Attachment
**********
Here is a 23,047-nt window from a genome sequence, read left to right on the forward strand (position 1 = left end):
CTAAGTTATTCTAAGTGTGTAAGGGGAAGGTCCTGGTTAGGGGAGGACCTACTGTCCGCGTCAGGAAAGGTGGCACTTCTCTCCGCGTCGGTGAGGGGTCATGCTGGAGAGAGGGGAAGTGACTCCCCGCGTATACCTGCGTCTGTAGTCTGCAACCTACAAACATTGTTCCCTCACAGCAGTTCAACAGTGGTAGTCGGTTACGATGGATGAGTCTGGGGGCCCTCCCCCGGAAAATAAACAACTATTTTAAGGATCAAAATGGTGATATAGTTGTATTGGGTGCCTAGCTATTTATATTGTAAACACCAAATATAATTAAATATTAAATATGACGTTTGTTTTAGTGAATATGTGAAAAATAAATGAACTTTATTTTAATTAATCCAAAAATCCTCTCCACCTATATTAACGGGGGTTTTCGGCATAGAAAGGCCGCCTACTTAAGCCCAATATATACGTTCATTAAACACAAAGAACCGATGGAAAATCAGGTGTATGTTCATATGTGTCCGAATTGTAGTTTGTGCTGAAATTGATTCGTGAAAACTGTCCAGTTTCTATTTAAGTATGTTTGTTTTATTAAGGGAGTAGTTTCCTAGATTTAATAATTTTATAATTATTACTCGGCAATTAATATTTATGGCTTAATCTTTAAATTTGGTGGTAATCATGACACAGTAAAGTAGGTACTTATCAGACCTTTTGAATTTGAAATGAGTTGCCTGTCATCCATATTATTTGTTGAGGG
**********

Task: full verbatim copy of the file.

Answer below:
Here is a 23,047-nt window from a genome sequence, read left to right on the forward strand (position 1 = left end):
CTAAGTTATTCTAAGTGTGTAAGGGGAAGGTCCTGGTTAGGGGAGGACCTACTGTCCGCGTCAGGAAAGGTGGCACTTCTCTCCGCGTCGGTGAGGGGTCATGCTGGAGAGAGGGGAAGTGACTCCCCGCGTATACCTGCGTCTGTAGTCTGCAACCTACAAACATTGTTCCCTCACAGCAGTTCAACAGTGGTAGTCGGTTACGATGGATGAGTCTGGGGGCCCTCCCCCGGAAAATAAACAACTATTTTAAGGATCAAAATGGTGATATAGTTGTATTGGGTGCCTAGCTATTTATATTGTAAACACCAAATATAATTAAATATTAAATATGACGTTTGTTTTAGTGAATATGTGAAAAATAAATGAACTTTATTTTAATTAATCCAAAAATCCTCTCCACCTATATTAACGGGGGTTTTCGGCATAGAAAGGCCGCCTACTTAAGCCCAATATATACGTTCATTAAACACAAAGAACCGATGGAAAATCAGGTGTATGTTCATATGTGTCCGAATTGTAGTTTGTGCTGAAATTGATTCGTGAAAACTGTCCAGTTTCTATTTAAGTATGTTTGTTTTATTAAGGGAGTAGTTTCCTAGATTTAATAATTTTATAATTATTACTCGGCAATTAATATTTATGGCTTAATCTTTAAATTTGGTGGTAATCATGACACAGTAAAGTAGGTACTTATCAGACCTTTTGAATTTGAAATGAGTTGCCTGTCATCCATATTATTTGTTGAGGG